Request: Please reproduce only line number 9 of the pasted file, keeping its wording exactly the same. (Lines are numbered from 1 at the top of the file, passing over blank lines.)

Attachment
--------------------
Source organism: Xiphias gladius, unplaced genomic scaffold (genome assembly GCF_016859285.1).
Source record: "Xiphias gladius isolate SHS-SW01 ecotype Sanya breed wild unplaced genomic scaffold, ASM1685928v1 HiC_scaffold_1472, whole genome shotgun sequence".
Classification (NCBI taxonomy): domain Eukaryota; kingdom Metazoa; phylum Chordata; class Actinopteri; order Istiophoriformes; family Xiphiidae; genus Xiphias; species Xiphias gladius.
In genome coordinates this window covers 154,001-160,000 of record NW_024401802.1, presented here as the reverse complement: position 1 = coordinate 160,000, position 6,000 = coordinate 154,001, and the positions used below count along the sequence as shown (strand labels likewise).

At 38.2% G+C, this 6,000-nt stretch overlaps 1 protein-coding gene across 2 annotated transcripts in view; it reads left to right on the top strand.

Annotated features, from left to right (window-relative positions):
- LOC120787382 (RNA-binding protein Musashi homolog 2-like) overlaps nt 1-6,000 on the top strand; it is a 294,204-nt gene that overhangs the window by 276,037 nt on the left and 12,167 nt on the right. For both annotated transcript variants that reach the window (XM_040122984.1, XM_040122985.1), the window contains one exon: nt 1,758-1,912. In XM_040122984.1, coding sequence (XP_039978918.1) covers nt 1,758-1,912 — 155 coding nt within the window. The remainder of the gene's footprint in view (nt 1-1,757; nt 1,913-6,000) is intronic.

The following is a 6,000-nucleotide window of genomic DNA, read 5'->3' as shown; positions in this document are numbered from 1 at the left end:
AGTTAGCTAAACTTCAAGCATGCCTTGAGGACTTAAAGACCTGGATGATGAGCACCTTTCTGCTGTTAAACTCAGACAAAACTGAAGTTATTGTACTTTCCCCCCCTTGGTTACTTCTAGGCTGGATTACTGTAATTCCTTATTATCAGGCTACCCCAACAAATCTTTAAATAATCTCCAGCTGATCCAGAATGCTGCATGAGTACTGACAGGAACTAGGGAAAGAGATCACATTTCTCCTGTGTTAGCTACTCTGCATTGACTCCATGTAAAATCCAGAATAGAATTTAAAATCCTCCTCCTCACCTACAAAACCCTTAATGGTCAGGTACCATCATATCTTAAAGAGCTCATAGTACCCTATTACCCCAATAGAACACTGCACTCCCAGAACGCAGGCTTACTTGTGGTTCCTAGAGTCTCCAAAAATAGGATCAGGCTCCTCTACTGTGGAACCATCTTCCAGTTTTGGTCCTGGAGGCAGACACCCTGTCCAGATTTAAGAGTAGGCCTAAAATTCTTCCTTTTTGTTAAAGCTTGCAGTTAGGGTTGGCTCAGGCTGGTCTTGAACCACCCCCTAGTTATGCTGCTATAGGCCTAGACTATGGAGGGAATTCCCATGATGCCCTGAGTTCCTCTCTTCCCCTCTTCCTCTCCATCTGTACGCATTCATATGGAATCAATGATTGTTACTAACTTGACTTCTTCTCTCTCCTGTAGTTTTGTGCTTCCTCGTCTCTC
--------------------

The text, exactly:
AGTTAGCTAAACTTCAAGCATGCCTTGAGGACTTAAAGACCTGGATGATGAGCACCTTTCTGCTGTTAAACTCAGACAAAACTGAAGTTATTGTACTTTCCCCCCCTTGGTTACTTCTAGGCTGGATTACTGTAATTCCTTATTATCAGGCTACCCCAACAAATCTTTAAATAATCTCCAGCTGATCCAGAATGCTGCATGAGTACTGACAGGAACTAGGGAAAGAGATCACATTTCTCCTGTGTTAGCTACTCTGCATTGACTCCATGTAAAATCCAGAATAGAATTTAAAATCCTCCTCCTCACCTACAAAACCCTTAATGGTCAGGTACCATCATATCTTAAAGAGCTCATAGTACCCTATTACCCCAATAGAACACTGCACTCCCAGAACGCAGGCTTACTTGTGGTTCCTAGAGTCTCCAAAAATAGGATCAGGCTCCTCTACTGTGGAACCATCTTCCAGTTTTGGTCCTGGAGGCAGACACCCTGTCCAGATTTAAGAGTAGGCCTAAAATTCTTCCTTTTTGTTAAAGCTTGCAGTTAGGGTTGGCTCAGGCTGGTCTTGAACCACCCCCTAGTTATGCTGCTATAGGCCTAGACTATGGAGGGAATTCCCATGATGCCCTGAGTTCCTCTCTTCCCCTCTTCCTCTCCATCTGTACGCATTCATATGGAATCAATGATTGTTACTAACTTGACTTCTTCTCTCTCCTGTAGTTTTGTGCTTCCTCGTCTCTC